Nottingham is so much more than just Robin Hood! There is nothing wrong with celebrating the bow and arrow-toting legend, but if you visit Nottingham, you’ll find loads of other things to see and do – and you won’t have to rob the rich to afford it. Check out our budget-friendly tips for a great time in this fantastic city.
Originally built in 1877 as a music hall, Malt Cross is now a café bar and live music venue located just off Old Market Square. This Grade II listed building is the only Victorian music hall in the country still providing food, drink and live music entertainment to the people of Nottingham and beyond. Worth a visit just to look at the beautiful architecture, the café’s famous hot chocolate comes in at well under a fiver and is NOT to be missed!
Ye Olde Trip To Jerusalem
Looking for the oldest drinking hole in England? Look no further! (Allegedly.) Ye Olde Trip to Jerusalem claims to have been around since 1189 AD and is built into the very rocks on which Nottingham castle stands. Billed as a routine stopping point on the way to Jerusalem, this pub has more history than you can shake a stick at; with cellars you can tour, a lounge and a gift shop as well as the traditional bar. Grab yourself a drink there for under £5 and soak up the sights and sounds of a bygone era.
Stonebridge City Farm
If city life in Nottingham is leaving you hankering for a country fix, Stonebridge City Farm is a little chunk of farm life now residing on an old school’s grounds. Opened in the 1980s, the farm is a popular place for educational school trips, with the traditional farm animals joined by a few more exotic creatures over the years. Family-friendly and free to visit (although donations are very welcome), Stonebridge can be the perfect antidote to city blues and is open 7 days a week, all year round (apart from on Christmas Day).
If, after all that history, you fancy something a bit more modern, why not check out Nottingham Contemporary art gallery? Based in Nottingham’s ‘Creative Quarter’, the museum is one of Britain’s largest centres for contemporary art. With four different visual art exhibitions a year and FREE entry, this is a great place to go and experience something new and thought provoking. With a shop, café and social spaces as well as the main gallery, there is plenty to do without needing to splash much cash.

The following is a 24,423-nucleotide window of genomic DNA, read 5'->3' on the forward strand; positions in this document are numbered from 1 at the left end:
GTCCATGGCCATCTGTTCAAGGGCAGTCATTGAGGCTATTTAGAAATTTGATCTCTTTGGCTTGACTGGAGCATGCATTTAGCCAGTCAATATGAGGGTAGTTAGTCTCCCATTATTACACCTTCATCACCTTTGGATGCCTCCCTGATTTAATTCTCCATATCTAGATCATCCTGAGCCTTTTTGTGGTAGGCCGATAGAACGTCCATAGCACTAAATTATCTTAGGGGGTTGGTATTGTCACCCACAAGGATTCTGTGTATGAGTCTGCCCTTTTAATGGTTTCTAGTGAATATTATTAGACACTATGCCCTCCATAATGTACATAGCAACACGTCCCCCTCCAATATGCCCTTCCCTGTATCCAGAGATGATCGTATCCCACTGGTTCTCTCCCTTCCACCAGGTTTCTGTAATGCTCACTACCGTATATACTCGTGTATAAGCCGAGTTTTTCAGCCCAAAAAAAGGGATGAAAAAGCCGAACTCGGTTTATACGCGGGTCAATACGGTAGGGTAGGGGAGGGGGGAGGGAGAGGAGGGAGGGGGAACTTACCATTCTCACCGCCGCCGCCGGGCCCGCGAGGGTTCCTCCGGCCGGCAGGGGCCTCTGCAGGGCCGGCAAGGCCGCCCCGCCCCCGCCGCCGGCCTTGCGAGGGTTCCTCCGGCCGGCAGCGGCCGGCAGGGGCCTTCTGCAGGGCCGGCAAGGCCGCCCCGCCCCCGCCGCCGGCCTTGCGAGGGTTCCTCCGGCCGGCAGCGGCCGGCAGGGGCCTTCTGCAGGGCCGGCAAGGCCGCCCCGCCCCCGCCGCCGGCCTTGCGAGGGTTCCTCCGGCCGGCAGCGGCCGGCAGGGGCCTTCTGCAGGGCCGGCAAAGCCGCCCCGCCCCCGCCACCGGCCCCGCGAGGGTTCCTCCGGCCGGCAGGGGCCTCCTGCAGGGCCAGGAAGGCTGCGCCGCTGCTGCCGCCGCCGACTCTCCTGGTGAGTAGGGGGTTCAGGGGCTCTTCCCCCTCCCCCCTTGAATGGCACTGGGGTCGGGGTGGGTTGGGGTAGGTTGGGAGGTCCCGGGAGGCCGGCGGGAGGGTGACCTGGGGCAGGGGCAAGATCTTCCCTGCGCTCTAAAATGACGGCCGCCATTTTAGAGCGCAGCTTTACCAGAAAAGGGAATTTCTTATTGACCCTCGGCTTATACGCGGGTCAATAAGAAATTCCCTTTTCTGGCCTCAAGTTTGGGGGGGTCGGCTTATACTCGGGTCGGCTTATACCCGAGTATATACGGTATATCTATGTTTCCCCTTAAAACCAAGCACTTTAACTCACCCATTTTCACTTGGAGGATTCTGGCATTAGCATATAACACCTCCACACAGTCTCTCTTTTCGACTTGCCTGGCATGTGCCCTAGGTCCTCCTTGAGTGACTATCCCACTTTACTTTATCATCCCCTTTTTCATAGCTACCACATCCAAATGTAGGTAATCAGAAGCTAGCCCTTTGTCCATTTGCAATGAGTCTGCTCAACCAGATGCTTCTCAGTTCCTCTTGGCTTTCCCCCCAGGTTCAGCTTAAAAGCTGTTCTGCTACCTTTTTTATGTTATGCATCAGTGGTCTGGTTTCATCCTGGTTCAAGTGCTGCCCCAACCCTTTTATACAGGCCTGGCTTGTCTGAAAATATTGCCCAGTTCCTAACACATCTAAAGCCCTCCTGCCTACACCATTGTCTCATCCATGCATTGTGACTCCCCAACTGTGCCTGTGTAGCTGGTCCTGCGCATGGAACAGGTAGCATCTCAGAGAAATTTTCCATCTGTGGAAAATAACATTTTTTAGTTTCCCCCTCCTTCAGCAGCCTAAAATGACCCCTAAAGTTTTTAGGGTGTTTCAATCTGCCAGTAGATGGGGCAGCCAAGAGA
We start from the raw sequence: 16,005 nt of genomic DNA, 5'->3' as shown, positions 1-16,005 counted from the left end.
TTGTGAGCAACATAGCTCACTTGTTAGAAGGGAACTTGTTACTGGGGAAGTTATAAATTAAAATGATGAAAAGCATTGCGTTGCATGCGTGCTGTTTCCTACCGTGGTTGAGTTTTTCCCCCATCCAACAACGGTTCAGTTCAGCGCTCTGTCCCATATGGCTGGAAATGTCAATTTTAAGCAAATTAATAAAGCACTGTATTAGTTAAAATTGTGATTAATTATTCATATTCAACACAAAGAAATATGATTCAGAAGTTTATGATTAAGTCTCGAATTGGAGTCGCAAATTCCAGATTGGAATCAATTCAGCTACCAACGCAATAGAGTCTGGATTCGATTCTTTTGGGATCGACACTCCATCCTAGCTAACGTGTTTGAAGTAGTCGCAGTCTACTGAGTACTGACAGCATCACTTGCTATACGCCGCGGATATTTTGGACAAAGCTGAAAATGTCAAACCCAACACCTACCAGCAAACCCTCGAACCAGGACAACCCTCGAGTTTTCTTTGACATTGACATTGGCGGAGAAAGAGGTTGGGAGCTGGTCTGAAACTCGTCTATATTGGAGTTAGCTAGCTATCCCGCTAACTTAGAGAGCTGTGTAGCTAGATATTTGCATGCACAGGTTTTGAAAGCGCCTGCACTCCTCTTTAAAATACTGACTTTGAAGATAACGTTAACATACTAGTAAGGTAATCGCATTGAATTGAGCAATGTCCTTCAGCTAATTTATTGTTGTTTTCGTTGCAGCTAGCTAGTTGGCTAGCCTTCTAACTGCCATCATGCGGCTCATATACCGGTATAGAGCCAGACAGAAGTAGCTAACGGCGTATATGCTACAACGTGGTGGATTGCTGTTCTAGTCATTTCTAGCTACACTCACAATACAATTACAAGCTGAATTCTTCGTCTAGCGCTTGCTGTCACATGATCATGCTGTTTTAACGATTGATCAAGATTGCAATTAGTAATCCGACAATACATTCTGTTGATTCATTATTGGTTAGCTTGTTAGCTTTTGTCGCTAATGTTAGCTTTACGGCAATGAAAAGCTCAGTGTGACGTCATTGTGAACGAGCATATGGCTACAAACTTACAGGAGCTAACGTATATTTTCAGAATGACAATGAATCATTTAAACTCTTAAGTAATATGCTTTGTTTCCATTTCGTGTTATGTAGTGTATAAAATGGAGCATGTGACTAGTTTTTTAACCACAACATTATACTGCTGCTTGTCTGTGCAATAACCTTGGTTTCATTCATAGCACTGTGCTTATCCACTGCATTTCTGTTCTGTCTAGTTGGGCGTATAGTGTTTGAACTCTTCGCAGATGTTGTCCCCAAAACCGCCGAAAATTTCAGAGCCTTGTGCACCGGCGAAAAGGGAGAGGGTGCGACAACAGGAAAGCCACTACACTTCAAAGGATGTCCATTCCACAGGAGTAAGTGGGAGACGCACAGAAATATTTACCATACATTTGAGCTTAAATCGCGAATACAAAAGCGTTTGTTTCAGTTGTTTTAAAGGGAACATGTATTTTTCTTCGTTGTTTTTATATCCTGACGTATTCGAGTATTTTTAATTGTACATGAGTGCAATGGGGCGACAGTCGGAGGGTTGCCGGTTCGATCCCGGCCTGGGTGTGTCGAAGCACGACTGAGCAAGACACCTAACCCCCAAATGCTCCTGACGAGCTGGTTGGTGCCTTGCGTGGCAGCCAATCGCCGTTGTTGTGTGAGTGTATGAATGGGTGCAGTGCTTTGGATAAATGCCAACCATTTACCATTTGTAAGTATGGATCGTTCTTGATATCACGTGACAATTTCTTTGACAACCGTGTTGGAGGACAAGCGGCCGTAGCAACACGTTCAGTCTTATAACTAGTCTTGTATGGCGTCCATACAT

Located just outside the city of Nottingham, Sherwood Forest is obviously most famous for being the stomping ground of a certain Robin Hood and his band of merry men. However, today’s Sherwood Forest is now over 1,000 acres of National Nature Reserve and a beautiful place to visit all year round. Part of the forest forms Sherwood Forest Country Park, a 450-acre area of woodland which is very family and dog-friendly. Parking costs may apply (max of £5 for special events) but entry to the park is FREE and a ‘must-see’ is The Major Oak, England’s Tree of the Year 2014, which is over 800 years old, weighs approx. 23 tons and was reputedly a favourite hideout of Robin Hood himself. Seasonal events take place in the park all year long, with everything from a seasonal Santa’s Grotto to forest-craft and nature workshops, which you can book onto in advance, for a small cost.
Just missing out on our top five is Green’s Mill and Science Centre, one of the UK’s few remaining working 19th century flour mills, which produces award-winning organic flour to this day. Another close runner up is the incredible Nottingham Goose Fair, reputedly going since 1284 AD (although it did take a break for the bubonic plague in 1646) which runs in the first week of October every year. Free to enter, you can spend your fiver enjoying a couple of fairground rides or enjoying some traditional food and chancing your arm at a few games.
*The information presented is accurate as of December 2016. Please check all prices before you go!